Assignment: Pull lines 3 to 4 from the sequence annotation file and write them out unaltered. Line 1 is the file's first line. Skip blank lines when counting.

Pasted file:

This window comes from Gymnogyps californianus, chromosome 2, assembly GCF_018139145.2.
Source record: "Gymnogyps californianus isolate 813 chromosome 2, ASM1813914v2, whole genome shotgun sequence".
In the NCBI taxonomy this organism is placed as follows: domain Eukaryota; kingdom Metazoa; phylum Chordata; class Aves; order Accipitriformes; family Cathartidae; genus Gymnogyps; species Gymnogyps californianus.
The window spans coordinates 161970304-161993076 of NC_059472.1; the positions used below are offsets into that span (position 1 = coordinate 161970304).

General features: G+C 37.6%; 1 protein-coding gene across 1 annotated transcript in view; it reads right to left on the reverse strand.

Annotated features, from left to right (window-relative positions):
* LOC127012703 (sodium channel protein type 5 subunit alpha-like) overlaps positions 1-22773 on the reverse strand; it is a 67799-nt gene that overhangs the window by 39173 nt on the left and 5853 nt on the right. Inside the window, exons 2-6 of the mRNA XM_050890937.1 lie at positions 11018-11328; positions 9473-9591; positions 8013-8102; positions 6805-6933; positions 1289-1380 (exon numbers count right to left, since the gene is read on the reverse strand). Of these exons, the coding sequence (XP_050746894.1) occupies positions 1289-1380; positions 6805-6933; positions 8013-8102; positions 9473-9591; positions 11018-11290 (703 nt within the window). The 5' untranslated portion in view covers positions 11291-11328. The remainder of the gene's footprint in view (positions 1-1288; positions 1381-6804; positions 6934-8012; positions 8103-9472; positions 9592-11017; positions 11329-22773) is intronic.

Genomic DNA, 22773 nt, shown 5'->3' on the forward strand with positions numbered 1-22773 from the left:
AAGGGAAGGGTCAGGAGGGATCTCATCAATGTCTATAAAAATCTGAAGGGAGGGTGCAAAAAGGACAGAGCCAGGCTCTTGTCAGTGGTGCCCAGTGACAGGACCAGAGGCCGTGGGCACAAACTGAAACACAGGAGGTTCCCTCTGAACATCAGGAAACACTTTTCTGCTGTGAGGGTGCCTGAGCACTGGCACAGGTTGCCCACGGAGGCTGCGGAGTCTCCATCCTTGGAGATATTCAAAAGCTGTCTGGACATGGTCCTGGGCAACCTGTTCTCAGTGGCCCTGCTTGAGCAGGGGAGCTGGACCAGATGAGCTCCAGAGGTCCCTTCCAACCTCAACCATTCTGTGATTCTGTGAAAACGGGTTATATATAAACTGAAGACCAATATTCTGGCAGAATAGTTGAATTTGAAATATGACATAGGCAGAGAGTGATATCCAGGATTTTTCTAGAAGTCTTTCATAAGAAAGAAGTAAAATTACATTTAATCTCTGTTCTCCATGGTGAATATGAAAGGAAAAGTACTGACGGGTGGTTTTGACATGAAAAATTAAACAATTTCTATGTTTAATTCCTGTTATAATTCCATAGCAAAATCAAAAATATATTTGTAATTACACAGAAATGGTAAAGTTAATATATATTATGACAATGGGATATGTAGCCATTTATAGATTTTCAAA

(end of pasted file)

In the NCBI taxonomy this organism is placed as follows: domain Eukaryota; kingdom Metazoa; phylum Chordata; class Aves; order Accipitriformes; family Cathartidae; genus Gymnogyps; species Gymnogyps californianus.
The window spans coordinates 161970304-161993076 of NC_059472.1; the positions used below are offsets into that span (position 1 = coordinate 161970304).